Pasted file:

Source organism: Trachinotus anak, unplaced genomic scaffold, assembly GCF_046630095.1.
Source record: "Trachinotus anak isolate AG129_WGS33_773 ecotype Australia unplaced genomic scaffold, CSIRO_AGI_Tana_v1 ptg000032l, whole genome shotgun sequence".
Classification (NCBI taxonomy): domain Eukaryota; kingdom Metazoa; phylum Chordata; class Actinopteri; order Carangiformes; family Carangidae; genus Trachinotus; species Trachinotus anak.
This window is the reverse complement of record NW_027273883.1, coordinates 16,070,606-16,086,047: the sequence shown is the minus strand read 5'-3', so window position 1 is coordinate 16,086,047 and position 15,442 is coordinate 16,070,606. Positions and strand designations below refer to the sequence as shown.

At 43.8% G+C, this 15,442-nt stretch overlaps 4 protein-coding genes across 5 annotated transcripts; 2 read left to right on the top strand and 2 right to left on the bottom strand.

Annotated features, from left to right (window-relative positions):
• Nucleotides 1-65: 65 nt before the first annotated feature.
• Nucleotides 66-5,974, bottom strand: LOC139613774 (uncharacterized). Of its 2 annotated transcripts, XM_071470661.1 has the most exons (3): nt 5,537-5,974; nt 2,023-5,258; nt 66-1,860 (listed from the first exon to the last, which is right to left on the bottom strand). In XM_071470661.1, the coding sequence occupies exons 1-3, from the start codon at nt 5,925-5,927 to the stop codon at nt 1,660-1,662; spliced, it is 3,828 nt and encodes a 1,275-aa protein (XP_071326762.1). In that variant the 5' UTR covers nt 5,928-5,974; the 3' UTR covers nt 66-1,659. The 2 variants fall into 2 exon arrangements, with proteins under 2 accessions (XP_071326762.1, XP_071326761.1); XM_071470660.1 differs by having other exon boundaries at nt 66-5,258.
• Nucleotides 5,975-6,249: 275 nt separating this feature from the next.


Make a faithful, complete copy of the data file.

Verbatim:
Source organism: Trachinotus anak, unplaced genomic scaffold, assembly GCF_046630095.1.
Source record: "Trachinotus anak isolate AG129_WGS33_773 ecotype Australia unplaced genomic scaffold, CSIRO_AGI_Tana_v1 ptg000032l, whole genome shotgun sequence".
Classification (NCBI taxonomy): domain Eukaryota; kingdom Metazoa; phylum Chordata; class Actinopteri; order Carangiformes; family Carangidae; genus Trachinotus; species Trachinotus anak.
This window is the reverse complement of record NW_027273883.1, coordinates 16,070,606-16,086,047: the sequence shown is the minus strand read 5'-3', so window position 1 is coordinate 16,086,047 and position 15,442 is coordinate 16,070,606. Positions and strand designations below refer to the sequence as shown.

At 43.8% G+C, this 15,442-nt stretch overlaps 4 protein-coding genes across 5 annotated transcripts; 2 read left to right on the top strand and 2 right to left on the bottom strand.

Annotated features, from left to right (window-relative positions):
• Nucleotides 1-65: 65 nt before the first annotated feature.
• Nucleotides 66-5,974, bottom strand: LOC139613774 (uncharacterized). Of its 2 annotated transcripts, XM_071470661.1 has the most exons (3): nt 5,537-5,974; nt 2,023-5,258; nt 66-1,860 (listed from the first exon to the last, which is right to left on the bottom strand). In XM_071470661.1, the coding sequence occupies exons 1-3, from the start codon at nt 5,925-5,927 to the stop codon at nt 1,660-1,662; spliced, it is 3,828 nt and encodes a 1,275-aa protein (XP_071326762.1). In that variant the 5' UTR covers nt 5,928-5,974; the 3' UTR covers nt 66-1,659. The 2 variants fall into 2 exon arrangements, with proteins under 2 accessions (XP_071326762.1, XP_071326761.1); XM_071470660.1 differs by having other exon boundaries at nt 66-5,258.
• Nucleotides 5,975-6,249: 275 nt separating this feature from the next.